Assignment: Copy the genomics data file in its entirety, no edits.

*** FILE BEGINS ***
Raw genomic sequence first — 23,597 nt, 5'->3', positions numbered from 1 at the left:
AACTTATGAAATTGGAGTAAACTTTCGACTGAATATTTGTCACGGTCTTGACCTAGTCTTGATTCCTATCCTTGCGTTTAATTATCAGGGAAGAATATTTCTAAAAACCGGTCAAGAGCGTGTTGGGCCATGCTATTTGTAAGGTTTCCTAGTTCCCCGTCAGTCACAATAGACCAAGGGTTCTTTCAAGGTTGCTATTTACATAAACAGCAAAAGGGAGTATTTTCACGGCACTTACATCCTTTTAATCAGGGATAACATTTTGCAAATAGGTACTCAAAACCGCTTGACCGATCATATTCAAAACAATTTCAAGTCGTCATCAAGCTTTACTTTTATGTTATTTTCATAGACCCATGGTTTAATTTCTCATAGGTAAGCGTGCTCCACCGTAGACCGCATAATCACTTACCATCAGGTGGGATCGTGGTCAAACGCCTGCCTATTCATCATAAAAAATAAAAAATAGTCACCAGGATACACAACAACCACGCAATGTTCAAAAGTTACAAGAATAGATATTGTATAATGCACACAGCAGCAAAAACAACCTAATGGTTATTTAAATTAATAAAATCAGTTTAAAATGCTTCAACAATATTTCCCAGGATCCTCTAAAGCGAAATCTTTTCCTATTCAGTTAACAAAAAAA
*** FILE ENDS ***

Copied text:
Raw genomic sequence first — 23,597 nt, 5'->3', positions numbered from 1 at the left:
AACTTATGAAATTGGAGTAAACTTTCGACTGAATATTTGTCACGGTCTTGACCTAGTCTTGATTCCTATCCTTGCGTTTAATTATCAGGGAAGAATATTTCTAAAAACCGGTCAAGAGCGTGTTGGGCCATGCTATTTGTAAGGTTTCCTAGTTCCCCGTCAGTCACAATAGACCAAGGGTTCTTTCAAGGTTGCTATTTACATAAACAGCAAAAGGGAGTATTTTCACGGCACTTACATCCTTTTAATCAGGGATAACATTTTGCAAATAGGTACTCAAAACCGCTTGACCGATCATATTCAAAACAATTTCAAGTCGTCATCAAGCTTTACTTTTATGTTATTTTCATAGACCCATGGTTTAATTTCTCATAGGTAAGCGTGCTCCACCGTAGACCGCATAATCACTTACCATCAGGTGGGATCGTGGTCAAACGCCTGCCTATTCATCATAAAAAATAAAAAATAGTCACCAGGATACACAACAACCACGCAATGTTCAAAAGTTACAAGAATAGATATTGTATAATGCACACAGCAGCAAAAACAACCTAATGGTTATTTAAATTAATAAAATCAGTTTAAAATGCTTCAACAATATTTCCCAGGATCCTCTAAAGCGAAATCTTTTCCTATTCAGTTAACAAAAAAA